Glauber's hydrochloric acid synthesis

From Sciencemadness Wiki
Jump to: navigation, search
Main article: Hydrochloric acid

Glauber's hydrochloric acid synthesis was the method through which concentrated hydrochloric acid (spiritus salis) was first prepared. It is still commonly used in labs.

The reaction

HCl is produced via the following reaction:

NaCl + H2SO4 → HCl↑ + NaHSO4

It is not recommended to use excess NaCl, because bisulfate is a more useful side product than sulfate. Also it is not recommended to use iodinated table salt as the reagent: the resulting acid may come out yellowish due to traces of iodine (sulfuric acid first displaces hydroiodic acid from iodide, then oxidizes it to form elemental iodine).

The setup

Glauber's original setup was a retort, the "beak" of which was submerged into water which absorbed hydrogen chloride. If you use such a setup, use a retort with a "beak" as wide as possible, and do not submerge it too deep. It is good protection agaist water suck back, which hydrogen chloride loves to do: the wider the nose of the retort compared to the neck of the receiving flask, the quicker lowers the water in the flask, letting air in and stopping the suck back.

If you use a modern setup with a flask and thin glass tubing, use a funnel trap to prevent suck back.

The reagents

First, you need sulphuric acid, with a concentration no less than 60% (chamber acid). If you do not have sulfuric acid of this strength, concentrated phosphoric acid (80-85%) will do in a pinch (but remember that this synthesis involves heating, and hot phosphoric acid slowly attacks glassware).

Second, you need sodium chloride. It is not that hard to obtain this salt in any supermarket, but non-iodinated salt should be preferred.

Step by step guide

  1. Measure the stoichiometric amounts of reagents.
  2. Put the salt in your boiling flask or retort.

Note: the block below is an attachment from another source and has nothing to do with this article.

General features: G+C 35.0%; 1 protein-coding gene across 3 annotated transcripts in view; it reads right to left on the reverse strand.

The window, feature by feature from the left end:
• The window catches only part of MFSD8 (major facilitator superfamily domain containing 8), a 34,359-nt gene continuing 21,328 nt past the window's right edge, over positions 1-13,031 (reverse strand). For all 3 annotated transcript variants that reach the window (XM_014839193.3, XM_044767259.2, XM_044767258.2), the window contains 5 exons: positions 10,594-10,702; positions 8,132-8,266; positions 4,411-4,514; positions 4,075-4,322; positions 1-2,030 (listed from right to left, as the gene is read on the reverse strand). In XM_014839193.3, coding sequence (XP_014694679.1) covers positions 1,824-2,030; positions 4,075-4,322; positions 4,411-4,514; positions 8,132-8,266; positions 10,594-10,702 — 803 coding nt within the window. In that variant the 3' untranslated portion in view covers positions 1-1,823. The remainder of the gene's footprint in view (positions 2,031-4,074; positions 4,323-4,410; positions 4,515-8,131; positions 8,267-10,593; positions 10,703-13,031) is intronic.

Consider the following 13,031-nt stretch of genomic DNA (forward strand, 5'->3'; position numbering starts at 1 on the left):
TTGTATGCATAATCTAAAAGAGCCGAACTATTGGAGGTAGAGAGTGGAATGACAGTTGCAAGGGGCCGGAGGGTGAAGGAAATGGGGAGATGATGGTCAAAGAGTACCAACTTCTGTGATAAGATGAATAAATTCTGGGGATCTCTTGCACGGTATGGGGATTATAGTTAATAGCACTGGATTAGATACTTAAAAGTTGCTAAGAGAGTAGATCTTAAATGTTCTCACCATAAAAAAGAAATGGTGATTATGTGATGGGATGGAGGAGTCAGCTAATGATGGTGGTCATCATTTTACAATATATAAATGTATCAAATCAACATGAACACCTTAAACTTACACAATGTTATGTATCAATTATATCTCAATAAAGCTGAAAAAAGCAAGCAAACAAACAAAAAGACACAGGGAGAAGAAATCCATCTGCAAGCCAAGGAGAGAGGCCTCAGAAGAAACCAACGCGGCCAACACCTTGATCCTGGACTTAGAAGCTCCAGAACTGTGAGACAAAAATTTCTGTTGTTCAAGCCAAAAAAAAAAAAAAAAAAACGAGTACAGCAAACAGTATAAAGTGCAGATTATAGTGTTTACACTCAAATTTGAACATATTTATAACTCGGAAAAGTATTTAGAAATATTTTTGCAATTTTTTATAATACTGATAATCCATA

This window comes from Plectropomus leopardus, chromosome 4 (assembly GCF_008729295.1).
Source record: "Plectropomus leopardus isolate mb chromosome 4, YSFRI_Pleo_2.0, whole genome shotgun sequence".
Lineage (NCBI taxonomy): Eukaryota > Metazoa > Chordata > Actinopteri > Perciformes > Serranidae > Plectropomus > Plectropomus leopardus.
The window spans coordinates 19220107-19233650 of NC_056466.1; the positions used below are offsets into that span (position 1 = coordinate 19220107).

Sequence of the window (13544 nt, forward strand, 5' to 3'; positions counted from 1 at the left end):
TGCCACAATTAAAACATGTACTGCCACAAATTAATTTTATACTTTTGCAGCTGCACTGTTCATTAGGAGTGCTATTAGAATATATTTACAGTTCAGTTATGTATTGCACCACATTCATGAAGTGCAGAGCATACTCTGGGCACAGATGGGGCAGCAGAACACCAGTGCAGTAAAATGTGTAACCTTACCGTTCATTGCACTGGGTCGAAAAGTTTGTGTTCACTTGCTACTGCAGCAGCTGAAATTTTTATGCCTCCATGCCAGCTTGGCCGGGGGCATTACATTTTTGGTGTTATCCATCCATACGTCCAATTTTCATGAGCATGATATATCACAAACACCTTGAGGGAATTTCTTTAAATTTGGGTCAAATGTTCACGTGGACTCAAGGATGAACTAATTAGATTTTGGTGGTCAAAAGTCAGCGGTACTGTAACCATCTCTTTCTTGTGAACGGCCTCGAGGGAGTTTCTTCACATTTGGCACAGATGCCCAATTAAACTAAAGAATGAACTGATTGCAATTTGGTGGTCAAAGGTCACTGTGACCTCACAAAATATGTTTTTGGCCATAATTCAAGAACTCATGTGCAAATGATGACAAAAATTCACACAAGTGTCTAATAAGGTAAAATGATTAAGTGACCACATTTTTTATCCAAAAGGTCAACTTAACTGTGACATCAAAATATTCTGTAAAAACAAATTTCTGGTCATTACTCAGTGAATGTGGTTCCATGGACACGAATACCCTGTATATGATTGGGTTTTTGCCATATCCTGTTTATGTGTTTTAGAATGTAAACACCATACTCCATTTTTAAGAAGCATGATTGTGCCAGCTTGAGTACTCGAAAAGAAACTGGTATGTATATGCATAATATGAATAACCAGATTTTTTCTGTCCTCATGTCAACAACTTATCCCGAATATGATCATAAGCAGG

3. Pour the acid into your boiling flask or retort.
  4. Assemble the setup, put the receiving flask on its place.
  5. Start to heat the boiling flask or retort gently.
  6. Soon you will see air bubbling in your receiving vessel. The bubbling gradually slows down as air in the reaction flask is displaced by hydrogen chloride. When pure HCl will start to flow through the tube/neck, bubbling will cease altogether, water will rise through the funnel / retort's nose and start to make jittering motions, quickly going up and down. In the water, "squirming glassy worms" will be visible. This means, hydrogen chloride is dissolving in water without exiting the apparatus. This is exactly what you want to do.
  7. During the reaction, the receiving vessel will be heated significantly. If you want to prepare fully saturated acid (36-40%), cool the receiving vessel with ice.
  8. After bubbling in the reaction flask ceases, turn off the heating, cool down and disassemble the apparatus. Proceed to clean out the "goat" of bisulphate or dihydrophosphate from your boiling flask or retort.

Alternative method

Also used by Glauber, this method allows obtaining azeotropic hydrochloric acid (21-22%). Use dilute sulfuric acid, the Bat (36%) will do. The reaction does not start right away, you have to distill the mixture. The distillate comes out as the desired acid. This method is simpler if an acid of this concentration is desired, but not recommended if you want very concentrated (fuming) hydrochloric acid. If you need that, use the azeotropic acid as the starting liquid in the process of saturating it with hydrogen chloride.


Relevant Sciencemadness threads